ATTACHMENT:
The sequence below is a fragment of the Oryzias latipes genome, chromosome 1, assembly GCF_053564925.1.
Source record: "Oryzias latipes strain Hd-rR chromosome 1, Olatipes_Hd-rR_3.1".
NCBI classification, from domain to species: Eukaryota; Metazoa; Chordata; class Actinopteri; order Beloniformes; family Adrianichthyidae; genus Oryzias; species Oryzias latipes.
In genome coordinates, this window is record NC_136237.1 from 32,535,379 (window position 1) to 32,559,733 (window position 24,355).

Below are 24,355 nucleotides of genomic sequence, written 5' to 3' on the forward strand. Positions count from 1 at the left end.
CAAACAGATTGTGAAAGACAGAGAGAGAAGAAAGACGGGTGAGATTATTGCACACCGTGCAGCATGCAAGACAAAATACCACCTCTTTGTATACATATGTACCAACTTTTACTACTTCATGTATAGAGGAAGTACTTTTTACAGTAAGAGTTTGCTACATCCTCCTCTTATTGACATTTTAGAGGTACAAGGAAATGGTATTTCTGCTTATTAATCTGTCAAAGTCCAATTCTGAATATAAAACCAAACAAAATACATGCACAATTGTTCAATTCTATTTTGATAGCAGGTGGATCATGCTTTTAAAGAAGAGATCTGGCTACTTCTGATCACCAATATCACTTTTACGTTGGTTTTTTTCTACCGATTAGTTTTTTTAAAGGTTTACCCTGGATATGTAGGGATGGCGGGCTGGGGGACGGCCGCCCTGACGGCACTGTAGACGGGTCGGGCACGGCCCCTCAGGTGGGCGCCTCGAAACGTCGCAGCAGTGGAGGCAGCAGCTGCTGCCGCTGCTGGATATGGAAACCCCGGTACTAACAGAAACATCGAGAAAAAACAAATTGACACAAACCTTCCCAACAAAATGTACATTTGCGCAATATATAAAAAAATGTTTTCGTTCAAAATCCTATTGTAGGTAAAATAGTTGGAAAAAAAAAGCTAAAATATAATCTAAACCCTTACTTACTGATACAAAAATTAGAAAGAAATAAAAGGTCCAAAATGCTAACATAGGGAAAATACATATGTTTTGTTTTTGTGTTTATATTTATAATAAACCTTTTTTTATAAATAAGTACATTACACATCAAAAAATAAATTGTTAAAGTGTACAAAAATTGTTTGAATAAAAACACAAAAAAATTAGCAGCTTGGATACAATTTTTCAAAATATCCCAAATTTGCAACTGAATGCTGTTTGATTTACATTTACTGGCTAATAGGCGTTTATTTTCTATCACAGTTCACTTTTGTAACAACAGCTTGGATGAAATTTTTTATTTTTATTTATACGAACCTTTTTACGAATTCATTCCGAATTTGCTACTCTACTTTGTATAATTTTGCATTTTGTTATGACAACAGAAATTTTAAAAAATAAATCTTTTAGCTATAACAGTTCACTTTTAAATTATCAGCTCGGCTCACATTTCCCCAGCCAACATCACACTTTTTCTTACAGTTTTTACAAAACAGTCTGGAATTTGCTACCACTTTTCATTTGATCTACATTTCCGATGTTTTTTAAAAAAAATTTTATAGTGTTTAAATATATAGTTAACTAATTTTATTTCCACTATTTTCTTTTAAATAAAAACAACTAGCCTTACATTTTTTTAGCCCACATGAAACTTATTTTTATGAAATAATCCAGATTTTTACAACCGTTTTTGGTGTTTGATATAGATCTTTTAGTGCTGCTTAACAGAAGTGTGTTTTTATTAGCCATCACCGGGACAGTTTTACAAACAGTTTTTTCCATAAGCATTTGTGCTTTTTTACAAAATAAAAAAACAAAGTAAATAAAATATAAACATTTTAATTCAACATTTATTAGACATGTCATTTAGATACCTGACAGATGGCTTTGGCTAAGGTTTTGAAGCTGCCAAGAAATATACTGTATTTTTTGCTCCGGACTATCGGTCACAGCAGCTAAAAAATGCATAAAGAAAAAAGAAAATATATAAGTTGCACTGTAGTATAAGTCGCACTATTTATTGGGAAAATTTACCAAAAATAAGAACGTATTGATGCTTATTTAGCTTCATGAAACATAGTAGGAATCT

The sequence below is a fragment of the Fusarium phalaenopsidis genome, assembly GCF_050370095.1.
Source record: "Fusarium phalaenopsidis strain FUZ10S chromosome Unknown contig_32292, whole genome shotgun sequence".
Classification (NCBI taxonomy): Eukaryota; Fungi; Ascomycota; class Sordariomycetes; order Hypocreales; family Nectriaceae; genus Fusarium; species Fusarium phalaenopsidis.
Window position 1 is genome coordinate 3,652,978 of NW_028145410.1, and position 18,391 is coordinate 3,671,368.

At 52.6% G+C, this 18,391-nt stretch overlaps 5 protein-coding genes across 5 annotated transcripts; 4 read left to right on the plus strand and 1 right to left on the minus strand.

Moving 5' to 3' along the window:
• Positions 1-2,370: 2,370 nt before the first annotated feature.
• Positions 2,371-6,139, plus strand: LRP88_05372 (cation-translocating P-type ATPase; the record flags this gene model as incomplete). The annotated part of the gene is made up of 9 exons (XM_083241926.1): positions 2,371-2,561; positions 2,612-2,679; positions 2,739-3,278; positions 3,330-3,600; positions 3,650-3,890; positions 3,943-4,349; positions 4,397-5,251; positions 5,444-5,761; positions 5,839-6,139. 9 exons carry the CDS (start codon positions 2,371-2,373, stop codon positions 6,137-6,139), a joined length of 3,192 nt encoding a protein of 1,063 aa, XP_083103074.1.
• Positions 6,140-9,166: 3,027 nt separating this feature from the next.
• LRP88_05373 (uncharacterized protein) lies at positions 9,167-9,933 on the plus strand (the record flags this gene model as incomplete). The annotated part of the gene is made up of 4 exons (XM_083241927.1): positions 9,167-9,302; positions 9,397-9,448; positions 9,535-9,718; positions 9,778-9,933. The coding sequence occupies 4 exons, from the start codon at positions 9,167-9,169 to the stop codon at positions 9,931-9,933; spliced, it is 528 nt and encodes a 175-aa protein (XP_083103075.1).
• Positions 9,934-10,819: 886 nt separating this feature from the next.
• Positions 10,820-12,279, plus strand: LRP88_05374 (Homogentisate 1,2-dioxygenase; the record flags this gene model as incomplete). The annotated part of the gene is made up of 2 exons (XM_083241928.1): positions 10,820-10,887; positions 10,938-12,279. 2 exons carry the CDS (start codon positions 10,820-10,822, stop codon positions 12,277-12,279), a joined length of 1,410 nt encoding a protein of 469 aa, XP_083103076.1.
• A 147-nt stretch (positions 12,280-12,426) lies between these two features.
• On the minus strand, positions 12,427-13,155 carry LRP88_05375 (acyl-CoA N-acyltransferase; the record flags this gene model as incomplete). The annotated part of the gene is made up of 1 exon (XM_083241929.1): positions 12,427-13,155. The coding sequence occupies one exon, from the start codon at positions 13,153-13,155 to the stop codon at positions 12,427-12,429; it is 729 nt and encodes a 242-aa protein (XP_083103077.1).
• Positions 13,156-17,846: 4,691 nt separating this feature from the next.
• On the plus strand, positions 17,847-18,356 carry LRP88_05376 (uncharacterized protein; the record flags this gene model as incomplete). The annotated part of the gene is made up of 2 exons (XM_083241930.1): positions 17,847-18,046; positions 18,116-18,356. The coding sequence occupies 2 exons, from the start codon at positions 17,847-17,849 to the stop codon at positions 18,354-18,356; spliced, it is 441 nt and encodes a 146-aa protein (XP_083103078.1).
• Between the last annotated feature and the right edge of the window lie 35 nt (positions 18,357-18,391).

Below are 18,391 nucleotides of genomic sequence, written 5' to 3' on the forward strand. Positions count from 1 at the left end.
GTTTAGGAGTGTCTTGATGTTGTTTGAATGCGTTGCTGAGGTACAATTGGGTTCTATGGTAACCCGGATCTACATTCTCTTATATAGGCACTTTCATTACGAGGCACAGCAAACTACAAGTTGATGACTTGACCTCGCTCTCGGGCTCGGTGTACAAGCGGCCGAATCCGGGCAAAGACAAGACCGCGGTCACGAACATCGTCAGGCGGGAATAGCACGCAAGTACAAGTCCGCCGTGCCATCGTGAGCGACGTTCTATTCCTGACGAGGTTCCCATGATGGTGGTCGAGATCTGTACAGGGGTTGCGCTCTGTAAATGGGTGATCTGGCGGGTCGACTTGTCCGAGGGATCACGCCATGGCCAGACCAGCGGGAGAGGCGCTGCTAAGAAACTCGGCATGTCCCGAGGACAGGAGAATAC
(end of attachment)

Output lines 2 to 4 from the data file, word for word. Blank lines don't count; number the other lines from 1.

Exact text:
Source record: "Oryzias latipes strain Hd-rR chromosome 1, Olatipes_Hd-rR_3.1".
NCBI classification, from domain to species: Eukaryota; Metazoa; Chordata; class Actinopteri; order Beloniformes; family Adrianichthyidae; genus Oryzias; species Oryzias latipes.
In genome coordinates, this window is record NC_136237.1 from 32,535,379 (window position 1) to 32,559,733 (window position 24,355).